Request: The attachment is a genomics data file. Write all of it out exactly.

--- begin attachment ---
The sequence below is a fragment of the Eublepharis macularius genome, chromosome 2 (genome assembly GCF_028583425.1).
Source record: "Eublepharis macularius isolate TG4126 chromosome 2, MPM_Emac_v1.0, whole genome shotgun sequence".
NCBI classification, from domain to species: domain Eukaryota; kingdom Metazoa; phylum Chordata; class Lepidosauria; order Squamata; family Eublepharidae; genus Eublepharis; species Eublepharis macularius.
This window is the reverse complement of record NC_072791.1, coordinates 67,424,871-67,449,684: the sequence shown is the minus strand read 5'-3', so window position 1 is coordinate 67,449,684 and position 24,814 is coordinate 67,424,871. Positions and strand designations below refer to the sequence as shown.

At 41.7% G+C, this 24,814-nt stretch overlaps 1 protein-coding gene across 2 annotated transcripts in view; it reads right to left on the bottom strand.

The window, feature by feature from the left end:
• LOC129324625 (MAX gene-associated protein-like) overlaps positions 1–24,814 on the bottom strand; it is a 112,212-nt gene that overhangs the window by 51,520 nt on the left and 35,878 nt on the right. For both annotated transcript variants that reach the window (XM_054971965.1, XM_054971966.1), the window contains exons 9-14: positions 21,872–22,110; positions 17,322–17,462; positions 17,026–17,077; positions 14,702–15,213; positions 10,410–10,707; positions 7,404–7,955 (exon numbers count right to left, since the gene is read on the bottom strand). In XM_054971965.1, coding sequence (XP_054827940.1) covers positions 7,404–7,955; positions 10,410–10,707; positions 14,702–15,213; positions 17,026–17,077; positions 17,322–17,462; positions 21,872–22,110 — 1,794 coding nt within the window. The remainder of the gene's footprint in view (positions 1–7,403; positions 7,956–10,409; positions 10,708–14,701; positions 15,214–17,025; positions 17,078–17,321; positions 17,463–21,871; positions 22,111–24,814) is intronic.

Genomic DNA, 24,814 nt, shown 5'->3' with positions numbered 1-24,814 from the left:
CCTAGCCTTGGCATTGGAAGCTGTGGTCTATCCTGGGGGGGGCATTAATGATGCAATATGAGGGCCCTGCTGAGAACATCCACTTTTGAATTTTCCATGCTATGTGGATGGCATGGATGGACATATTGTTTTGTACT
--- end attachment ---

The sequence below is a fragment of the Eublepharis macularius genome, chromosome 2 (genome assembly GCF_028583425.1).
Source record: "Eublepharis macularius isolate TG4126 chromosome 2, MPM_Emac_v1.0, whole genome shotgun sequence".
NCBI classification, from domain to species: domain Eukaryota; kingdom Metazoa; phylum Chordata; class Lepidosauria; order Squamata; family Eublepharidae; genus Eublepharis; species Eublepharis macularius.
This window is the reverse complement of record NC_072791.1, coordinates 67,424,871-67,449,684: the sequence shown is the minus strand read 5'-3', so window position 1 is coordinate 67,449,684 and position 24,814 is coordinate 67,424,871. Positions and strand designations below refer to the sequence as shown.

At 41.7% G+C, this 24,814-nt stretch overlaps 1 protein-coding gene across 2 annotated transcripts in view; it reads right to left on the bottom strand.

The window, feature by feature from the left end:
• LOC129324625 (MAX gene-associated protein-like) overlaps positions 1–24,814 on the bottom strand; it is a 112,212-nt gene that overhangs the window by 51,520 nt on the left and 35,878 nt on the right. For both annotated transcript variants that reach the window (XM_054971965.1, XM_054971966.1), the window contains exons 9-14: positions 21,872–22,110; positions 17,322–17,462; positions 17,026–17,077; positions 14,702–15,213; positions 10,410–10,707; positions 7,404–7,955 (exon numbers count right to left, since the gene is read on the bottom strand). In XM_054971965.1, coding sequence (XP_054827940.1) covers positions 7,404–7,955; positions 10,410–10,707; positions 14,702–15,213; positions 17,026–17,077; positions 17,322–17,462; positions 21,872–22,110 — 1,794 coding nt within the window. The remainder of the gene's footprint in view (positions 1–7,403; positions 7,956–10,409; positions 10,708–14,701; positions 15,214–17,025; positions 17,078–17,321; positions 17,463–21,871; positions 22,111–24,814) is intronic.

Genomic DNA, 24,814 nt, shown 5'->3' with positions numbered 1-24,814 from the left:
CCTAGCCTTGGCATTGGAAGCTGTGGTCTATCCTGGGGGGGGCATTAATGATGCAATATGAGGGCCCTGCTGAGAACATCCACTTTTGAATTTTCCATGCTATGTGGATGGCATGGATGGACATATTGTTTTGTACT